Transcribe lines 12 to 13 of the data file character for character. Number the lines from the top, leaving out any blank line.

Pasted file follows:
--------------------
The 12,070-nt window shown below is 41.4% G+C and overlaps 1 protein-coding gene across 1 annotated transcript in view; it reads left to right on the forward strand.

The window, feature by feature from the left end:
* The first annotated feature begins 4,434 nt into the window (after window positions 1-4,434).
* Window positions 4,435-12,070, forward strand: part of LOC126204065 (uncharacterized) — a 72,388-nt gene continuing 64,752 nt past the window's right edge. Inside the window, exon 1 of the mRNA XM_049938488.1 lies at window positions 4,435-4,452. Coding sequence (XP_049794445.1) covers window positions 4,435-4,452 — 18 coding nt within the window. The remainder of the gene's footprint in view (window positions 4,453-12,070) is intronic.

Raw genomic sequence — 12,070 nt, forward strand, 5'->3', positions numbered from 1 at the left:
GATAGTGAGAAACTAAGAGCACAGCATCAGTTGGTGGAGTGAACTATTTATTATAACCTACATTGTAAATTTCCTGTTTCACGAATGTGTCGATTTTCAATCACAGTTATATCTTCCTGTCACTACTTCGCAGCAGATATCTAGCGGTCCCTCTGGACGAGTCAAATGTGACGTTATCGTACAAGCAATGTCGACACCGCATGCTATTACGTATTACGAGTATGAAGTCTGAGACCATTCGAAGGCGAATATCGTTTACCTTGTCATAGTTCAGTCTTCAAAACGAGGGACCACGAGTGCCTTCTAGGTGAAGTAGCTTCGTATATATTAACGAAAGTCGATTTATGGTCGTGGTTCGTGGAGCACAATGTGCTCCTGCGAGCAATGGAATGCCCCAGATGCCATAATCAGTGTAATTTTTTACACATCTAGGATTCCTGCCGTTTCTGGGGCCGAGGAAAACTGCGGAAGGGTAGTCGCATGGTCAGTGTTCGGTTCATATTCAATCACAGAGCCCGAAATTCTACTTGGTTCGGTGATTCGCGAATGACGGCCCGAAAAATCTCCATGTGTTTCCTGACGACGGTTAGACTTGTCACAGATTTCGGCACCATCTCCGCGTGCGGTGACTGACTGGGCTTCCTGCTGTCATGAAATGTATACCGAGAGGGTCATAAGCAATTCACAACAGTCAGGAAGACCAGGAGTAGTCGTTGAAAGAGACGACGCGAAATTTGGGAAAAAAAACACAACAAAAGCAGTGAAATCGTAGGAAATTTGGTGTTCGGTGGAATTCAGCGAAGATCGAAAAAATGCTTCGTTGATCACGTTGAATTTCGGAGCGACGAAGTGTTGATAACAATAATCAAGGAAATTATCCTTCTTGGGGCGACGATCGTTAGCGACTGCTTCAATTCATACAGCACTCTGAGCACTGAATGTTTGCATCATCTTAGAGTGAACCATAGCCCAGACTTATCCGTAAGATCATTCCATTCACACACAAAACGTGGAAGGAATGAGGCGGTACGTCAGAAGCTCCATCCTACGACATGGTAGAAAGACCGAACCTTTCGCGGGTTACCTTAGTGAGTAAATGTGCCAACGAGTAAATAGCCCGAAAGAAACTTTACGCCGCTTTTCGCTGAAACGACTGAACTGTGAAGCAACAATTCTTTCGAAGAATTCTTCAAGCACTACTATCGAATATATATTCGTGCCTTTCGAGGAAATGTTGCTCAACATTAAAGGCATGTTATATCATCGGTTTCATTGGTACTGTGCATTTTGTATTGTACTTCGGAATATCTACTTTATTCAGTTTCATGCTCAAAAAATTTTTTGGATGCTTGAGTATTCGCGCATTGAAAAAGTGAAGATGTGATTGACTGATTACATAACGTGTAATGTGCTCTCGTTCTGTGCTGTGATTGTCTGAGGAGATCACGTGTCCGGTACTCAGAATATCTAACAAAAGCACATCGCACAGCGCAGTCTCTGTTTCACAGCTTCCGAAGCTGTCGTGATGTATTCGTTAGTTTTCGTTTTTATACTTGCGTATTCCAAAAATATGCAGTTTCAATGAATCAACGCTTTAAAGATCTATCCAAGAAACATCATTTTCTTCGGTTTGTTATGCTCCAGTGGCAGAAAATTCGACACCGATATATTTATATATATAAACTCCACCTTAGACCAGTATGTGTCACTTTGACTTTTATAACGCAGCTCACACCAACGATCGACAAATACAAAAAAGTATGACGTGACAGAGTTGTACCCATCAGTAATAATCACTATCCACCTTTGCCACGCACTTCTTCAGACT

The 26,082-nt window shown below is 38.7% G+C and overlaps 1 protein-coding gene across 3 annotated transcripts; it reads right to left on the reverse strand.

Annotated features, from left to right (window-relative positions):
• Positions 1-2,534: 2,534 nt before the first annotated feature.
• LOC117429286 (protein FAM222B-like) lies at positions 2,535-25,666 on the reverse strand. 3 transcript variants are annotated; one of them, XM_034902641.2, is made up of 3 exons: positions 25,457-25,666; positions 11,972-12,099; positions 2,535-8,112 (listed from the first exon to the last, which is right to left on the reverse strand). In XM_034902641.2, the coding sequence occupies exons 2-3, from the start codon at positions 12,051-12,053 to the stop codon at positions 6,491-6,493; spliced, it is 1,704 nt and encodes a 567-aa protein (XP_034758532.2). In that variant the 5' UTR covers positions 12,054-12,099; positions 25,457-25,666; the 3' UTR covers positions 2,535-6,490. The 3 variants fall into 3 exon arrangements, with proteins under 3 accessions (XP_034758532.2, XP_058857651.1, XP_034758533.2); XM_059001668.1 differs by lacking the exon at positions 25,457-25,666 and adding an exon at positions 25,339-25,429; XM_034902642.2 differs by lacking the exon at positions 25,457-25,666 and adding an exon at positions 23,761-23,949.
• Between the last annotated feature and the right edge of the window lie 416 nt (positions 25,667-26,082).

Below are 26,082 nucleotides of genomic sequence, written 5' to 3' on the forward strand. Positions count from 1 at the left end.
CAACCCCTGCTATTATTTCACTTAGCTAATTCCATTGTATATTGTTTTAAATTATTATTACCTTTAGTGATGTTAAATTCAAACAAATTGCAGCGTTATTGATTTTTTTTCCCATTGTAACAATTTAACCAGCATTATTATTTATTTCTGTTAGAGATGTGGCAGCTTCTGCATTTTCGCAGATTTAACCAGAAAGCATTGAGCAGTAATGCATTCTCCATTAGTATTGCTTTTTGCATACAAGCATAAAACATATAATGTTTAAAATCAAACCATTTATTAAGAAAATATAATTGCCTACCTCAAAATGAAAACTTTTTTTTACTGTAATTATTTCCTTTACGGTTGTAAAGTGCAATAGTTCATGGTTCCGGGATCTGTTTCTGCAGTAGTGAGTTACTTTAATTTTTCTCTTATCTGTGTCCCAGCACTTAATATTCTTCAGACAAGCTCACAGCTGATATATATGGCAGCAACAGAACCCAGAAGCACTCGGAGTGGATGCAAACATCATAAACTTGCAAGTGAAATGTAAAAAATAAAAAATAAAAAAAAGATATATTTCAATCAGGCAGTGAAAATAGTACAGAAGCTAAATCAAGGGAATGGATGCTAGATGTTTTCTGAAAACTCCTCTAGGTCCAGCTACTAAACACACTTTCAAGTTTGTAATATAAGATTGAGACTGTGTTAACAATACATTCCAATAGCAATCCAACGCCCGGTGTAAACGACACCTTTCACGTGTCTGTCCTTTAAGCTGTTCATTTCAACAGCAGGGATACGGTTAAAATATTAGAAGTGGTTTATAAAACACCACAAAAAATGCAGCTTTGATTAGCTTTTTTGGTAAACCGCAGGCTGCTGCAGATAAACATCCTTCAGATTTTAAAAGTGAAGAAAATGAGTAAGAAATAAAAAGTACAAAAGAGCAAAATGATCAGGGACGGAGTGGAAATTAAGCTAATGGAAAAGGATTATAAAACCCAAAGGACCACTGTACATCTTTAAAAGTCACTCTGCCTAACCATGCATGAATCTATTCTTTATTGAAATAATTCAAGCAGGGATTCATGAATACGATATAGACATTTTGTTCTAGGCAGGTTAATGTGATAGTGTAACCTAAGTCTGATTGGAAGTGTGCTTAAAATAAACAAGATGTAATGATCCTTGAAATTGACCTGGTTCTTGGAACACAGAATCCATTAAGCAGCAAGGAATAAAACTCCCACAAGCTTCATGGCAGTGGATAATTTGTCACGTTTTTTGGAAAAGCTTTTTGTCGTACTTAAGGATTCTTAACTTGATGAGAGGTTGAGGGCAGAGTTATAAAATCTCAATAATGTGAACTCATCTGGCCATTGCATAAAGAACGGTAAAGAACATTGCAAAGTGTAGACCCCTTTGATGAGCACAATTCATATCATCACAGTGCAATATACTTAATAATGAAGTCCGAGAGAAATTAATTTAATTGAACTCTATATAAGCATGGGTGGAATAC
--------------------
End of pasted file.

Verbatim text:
Below are 26,082 nucleotides of genomic sequence, written 5' to 3' on the forward strand. Positions count from 1 at the left end.
CAACCCCTGCTATTATTTCACTTAGCTAATTCCATTGTATATTGTTTTAAATTATTATTACCTTTAGTGATGTTAAATTCAAACAAATTGCAGCGTTATTGATTTTTTTTCCCATTGTAACAATTTAACCAGCATTATTATTTATTTCTGTTAGAGATGTGGCAGCTTCTGCATTTTCGCAGATTTAACCAGAAAGCATTGAGCAGTAATGCATTCTCCATTAGTATTGCTTTTTGCATACAAGCATAAAACATATAATGTTTAAAATCAAACCATTTATTAAGAAAATATAATTGCCTACCTCAAAATGAAAACTTTTTTTTACTGTAATTATTTCCTTTACGGTTGTAAAGTGCAATAGTTCATGGTTCCGGGATCTGTTTCTGCAGTAGTGAGTTACTTTAATTTTTCTCTTATCTGTGTCCCAGCACTTAATATTCTTCAGACAAGCTCACAGCTGATATATATGGCAGCAACAGAACCCAGAAGCACTCGGAGTGGATGCAAACATCATAAACTTGCAAGTGAAATGTAAAAAATAAAAAATAAAAAAAAGATATATTTCAATCAGGCAGTGAAAATAGTACAGAAGCTAAATCAAGGGAATGGATGCTAGATGTTTTCTGAAAACTCCTCTAGGTCCAGCTACTAAACACACTTTCAAGTTTGTAATATAAGATTGAGACTGTGTTAACAATACATTCCAATAGCAATCCAACGCCCGGTGTAAACGACACCTTTCACGTGTCTGTCCTTTAAGCTGTTCATTTCAACAGCAGGGATACGGTTAAAATATTAGAAGTGGTTTATAAAACACCACAAAAAATGCAGCTTTGATTAGCTTTTTTGGTAAACCGCAGGCTGCTGCAGATAAACATCCTTCAGATTTTAAAAGTGAAGAAAATGAGTAAGAAATAAAAAGTACAAAAGAGCAAAATGATCAGGGACGGAGTGGAAATTAAGCTAATGGAAAAGGATTATAAAACCCAAAGGACCACTGTACATCTTTAAAAGTCACTCTGCCTAACCATGCATGAATCTATTCTTTATTGAAATAATTCAAGCAGGGATTCATGAATACGATATAGACATTTTGTTCTAGGCAGGTTAATGTGATAGTGTAACCTAAGTCTGATTGGAAGTGTGCTTAAAATAAACAAGATGTAATGATCCTTGAAATTGACCTGGTTCTTGGAACACAGAATCCATTAAGCAGCAAGGAATAAAACTCCCACAAGCTTCATGGCAGTGGATAATTTGTCACGTTTTTTGGAAAAGCTTTTTGTCGTACTTAAGGATTCTTAACTTGATGAGAGGTTGAGGGCAGAGTTATAAAATCTCAATAATGTGAACTCATCTGGCCATTGCATAAAGAACGGTAAAGAACATTGCAAAGTGTAGACCCCTTTGATGAGCACAATTCATATCATCACAGTGCAATATACTTAATAATGAAGTCCGAGAGAAATTAATTTAATTGAACTCTATATAAGCATGGGTGGAATAC